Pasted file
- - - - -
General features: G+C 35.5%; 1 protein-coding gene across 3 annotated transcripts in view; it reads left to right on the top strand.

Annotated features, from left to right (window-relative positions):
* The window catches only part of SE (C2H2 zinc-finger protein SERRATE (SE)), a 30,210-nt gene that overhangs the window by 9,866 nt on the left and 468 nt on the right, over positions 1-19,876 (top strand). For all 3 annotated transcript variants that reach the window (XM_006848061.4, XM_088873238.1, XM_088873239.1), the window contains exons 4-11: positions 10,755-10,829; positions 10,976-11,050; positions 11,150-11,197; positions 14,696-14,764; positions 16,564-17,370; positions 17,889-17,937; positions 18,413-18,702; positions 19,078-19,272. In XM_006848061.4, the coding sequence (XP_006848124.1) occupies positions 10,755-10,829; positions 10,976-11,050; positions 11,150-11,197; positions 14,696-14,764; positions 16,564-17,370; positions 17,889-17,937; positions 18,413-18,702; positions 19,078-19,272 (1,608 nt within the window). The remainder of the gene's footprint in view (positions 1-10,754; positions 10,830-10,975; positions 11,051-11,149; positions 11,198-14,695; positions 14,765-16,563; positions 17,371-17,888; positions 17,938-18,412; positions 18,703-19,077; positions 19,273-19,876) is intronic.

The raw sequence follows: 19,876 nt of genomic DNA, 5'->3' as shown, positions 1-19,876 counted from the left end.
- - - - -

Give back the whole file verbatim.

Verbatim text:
General features: G+C 35.5%; 1 protein-coding gene across 3 annotated transcripts in view; it reads left to right on the top strand.

Annotated features, from left to right (window-relative positions):
* The window catches only part of SE (C2H2 zinc-finger protein SERRATE (SE)), a 30,210-nt gene that overhangs the window by 9,866 nt on the left and 468 nt on the right, over positions 1-19,876 (top strand). For all 3 annotated transcript variants that reach the window (XM_006848061.4, XM_088873238.1, XM_088873239.1), the window contains exons 4-11: positions 10,755-10,829; positions 10,976-11,050; positions 11,150-11,197; positions 14,696-14,764; positions 16,564-17,370; positions 17,889-17,937; positions 18,413-18,702; positions 19,078-19,272. In XM_006848061.4, the coding sequence (XP_006848124.1) occupies positions 10,755-10,829; positions 10,976-11,050; positions 11,150-11,197; positions 14,696-14,764; positions 16,564-17,370; positions 17,889-17,937; positions 18,413-18,702; positions 19,078-19,272 (1,608 nt within the window). The remainder of the gene's footprint in view (positions 1-10,754; positions 10,830-10,975; positions 11,051-11,149; positions 11,198-14,695; positions 14,765-16,563; positions 17,371-17,888; positions 17,938-18,412; positions 18,703-19,077; positions 19,273-19,876) is intronic.

The raw sequence follows: 19,876 nt of genomic DNA, 5'->3' as shown, positions 1-19,876 counted from the left end.